See any plateless cars in Las Vegas? You’re not the only one

A few of you have noticed an uptick in the number of vehicles driving around the valley without license plates.

Nancy from Las Vegas wondered if this was a new “trend,” while Roy from Henderson asked if law enforcement officers are simply looking the other way.

While the Nevada Highway Patrol hasn’t noticed this being a “trend,” trooper Jason Buratczuk said, there might be a few reasons why vehicles aren’t equipped with license plates.

The driver may have been issued a temporary movement permit from the Department of Motor Vehicles, or personalized plates may be on order, Buratczuk said. At worst, the plates might have been stolen.

“Sometimes people just don’t have license plates, and we will stop these vehicles to investigate,” Buratczuk said. “If they are found in violation of the law, the driver can be given a citation and their vehicle can be towed.”

Sign built, removed, rebuilt

Buddy from Las Vegas noticed that a flashing light was recently installed for a new crosswalk at Robindale Road and Arville Street to serve the new Mathis Elementary School in the southwest valley.

An accompanying crosswalk warning sign was installed, then removed. Crews were recently back on site to re-install the warning sign.

“Someone from the Department of Aviation told me that the sign was illegally placed on their property,” Buddy said, wanting to know why signs are erected, torn down and put back into place.

The problem started when work crews hired by the Clark County School District dug into property owned by the Clark County Department of Aviation rather than the public right-of-way, said Chris Jones, a department spokesman.

“One of our property inspectors caught the mistake, and that set about the process of rectifying the issue,” Jones said.

The Department of Aviation reached an agreement in May with the county’s Public Works Department to set aside 36 square feet to install a crosswalk warning sign, Jones said.

Mystery door

George from Las Vegas spotted a door along a walled section of southbound U.S. Highway 95 near Summerlin Parkway and wanted to know where it leads.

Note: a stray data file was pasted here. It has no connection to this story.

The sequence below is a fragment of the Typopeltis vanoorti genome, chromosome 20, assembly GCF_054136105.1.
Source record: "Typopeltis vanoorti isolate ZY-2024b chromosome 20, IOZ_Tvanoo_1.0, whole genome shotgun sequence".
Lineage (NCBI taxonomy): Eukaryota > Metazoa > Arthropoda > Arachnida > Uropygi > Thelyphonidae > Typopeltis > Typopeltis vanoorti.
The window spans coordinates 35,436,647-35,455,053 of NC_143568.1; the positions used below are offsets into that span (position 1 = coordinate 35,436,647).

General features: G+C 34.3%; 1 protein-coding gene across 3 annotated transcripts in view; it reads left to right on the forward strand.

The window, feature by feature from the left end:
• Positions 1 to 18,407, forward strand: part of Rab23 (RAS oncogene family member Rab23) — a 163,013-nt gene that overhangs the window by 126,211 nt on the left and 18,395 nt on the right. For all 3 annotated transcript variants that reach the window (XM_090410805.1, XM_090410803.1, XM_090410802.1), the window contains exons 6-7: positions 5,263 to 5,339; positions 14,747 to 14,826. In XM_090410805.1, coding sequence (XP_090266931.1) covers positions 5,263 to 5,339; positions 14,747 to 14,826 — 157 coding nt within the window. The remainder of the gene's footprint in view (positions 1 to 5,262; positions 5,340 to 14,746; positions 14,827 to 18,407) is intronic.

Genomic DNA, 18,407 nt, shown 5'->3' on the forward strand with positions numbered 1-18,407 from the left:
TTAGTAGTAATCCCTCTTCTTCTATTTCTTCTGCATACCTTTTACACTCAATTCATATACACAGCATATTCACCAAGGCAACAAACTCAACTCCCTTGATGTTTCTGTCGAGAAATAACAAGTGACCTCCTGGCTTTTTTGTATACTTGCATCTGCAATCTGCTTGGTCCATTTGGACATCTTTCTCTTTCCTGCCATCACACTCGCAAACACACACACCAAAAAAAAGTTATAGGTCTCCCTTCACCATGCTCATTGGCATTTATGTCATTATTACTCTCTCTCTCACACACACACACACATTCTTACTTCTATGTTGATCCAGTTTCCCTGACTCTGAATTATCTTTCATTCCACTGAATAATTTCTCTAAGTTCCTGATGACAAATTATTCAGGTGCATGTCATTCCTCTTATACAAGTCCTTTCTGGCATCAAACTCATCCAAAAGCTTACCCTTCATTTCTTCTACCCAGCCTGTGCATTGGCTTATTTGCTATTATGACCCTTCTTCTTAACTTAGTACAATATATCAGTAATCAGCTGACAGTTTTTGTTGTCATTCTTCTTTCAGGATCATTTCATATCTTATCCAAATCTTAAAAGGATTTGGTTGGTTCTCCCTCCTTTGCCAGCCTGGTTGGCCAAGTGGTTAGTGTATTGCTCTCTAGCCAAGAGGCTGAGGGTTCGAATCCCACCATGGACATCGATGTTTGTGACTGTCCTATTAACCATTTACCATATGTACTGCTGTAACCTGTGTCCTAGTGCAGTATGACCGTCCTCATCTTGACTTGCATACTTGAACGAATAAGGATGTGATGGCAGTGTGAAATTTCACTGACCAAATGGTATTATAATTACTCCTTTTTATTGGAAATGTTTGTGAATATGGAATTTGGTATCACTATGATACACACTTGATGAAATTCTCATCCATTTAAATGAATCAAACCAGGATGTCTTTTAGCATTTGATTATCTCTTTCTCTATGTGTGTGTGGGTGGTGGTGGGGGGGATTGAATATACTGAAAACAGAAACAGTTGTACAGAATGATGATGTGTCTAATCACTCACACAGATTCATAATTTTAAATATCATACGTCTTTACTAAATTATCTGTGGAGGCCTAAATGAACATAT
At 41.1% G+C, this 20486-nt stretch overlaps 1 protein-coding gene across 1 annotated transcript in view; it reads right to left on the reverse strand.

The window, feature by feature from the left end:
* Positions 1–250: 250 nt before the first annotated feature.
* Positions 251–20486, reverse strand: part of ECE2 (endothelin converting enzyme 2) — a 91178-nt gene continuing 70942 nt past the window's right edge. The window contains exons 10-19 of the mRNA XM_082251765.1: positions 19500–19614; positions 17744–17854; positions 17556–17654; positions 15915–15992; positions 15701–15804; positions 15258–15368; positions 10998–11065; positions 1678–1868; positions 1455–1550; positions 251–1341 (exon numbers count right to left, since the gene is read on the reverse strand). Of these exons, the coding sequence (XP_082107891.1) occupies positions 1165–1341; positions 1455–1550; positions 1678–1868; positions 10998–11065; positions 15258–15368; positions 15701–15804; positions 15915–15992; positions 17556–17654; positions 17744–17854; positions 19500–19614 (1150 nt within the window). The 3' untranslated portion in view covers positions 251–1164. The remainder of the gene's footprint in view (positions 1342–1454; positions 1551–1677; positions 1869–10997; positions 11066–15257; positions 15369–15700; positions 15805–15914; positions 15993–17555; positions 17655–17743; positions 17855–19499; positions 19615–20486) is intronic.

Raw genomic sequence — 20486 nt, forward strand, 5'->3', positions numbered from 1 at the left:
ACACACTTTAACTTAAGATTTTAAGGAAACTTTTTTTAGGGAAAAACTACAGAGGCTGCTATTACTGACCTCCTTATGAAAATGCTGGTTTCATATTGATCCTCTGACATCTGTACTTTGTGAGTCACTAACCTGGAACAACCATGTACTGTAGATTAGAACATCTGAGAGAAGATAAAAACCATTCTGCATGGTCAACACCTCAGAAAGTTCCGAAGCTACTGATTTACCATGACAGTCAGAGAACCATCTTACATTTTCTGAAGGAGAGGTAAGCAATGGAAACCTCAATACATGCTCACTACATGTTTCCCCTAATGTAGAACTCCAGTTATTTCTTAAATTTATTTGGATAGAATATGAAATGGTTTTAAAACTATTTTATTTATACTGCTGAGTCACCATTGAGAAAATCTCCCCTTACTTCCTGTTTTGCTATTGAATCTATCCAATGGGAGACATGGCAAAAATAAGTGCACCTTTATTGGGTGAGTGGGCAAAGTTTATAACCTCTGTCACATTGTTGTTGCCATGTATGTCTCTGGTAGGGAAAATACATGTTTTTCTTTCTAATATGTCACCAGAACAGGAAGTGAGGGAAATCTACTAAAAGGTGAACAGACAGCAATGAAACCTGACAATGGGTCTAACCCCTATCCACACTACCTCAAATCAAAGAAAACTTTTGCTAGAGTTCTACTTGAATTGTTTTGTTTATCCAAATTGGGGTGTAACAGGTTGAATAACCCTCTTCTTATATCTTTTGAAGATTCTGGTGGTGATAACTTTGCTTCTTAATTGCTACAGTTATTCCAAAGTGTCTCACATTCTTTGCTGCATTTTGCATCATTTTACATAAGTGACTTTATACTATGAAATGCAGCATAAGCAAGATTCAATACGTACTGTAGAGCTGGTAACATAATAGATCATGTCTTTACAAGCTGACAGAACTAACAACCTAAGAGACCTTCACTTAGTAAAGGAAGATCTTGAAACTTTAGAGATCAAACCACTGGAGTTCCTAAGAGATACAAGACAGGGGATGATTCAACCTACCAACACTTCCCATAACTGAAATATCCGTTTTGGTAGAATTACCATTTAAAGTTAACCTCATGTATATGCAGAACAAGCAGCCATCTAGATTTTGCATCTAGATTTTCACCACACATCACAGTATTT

Tony Illia, a spokesman for the Nevada Department of Transportation, said that the retaining wall is equipped with a service door that is accessed by maintenance crews.

The maintainance workers remove trash, debris and graffiti from the freeway.

Keep it in the family

Theresa from Las Vegas is transferring the title of her vehicle to a relative and wanted to know what she needed to bring to the Department of Motor Vehicles.

Transferring a vehicle between family members is treated the same as selling it to a stranger.

To get credit on the unused portion of registration, the seller must surrender the license plates to the DMV or use the plates on another vehicle within 30 days, DMV spokesman Kevin Malone said. That credit cannot be transferred to the buyer or, in this case, the relative.

The buyer must bring the signed-off title, evidence of insurance in his or her name and proof of a smog check if one hasn’t been completed in the last 90 days. The buyer will receive a new set of license plates while registering the vehicle for a full year.

Column hiatus

By the time you read this, your current Road Warrior will have already moved back to Southern California to start a new job as a communications specialist with the Port of Long Beach, the nation’s second-busiest seaport.

It has been a pleasure and an honor helping you navigate the roads and constant stream of construction projects across the Las Vegas Valley over the past two years. The journey was great for me, and I hope you learned a little along the way.

Questions and comments should be sent to roadwarrior@reviewjournal.com. Please include your phone number. Follow @RJroadwarrior on Twitter.

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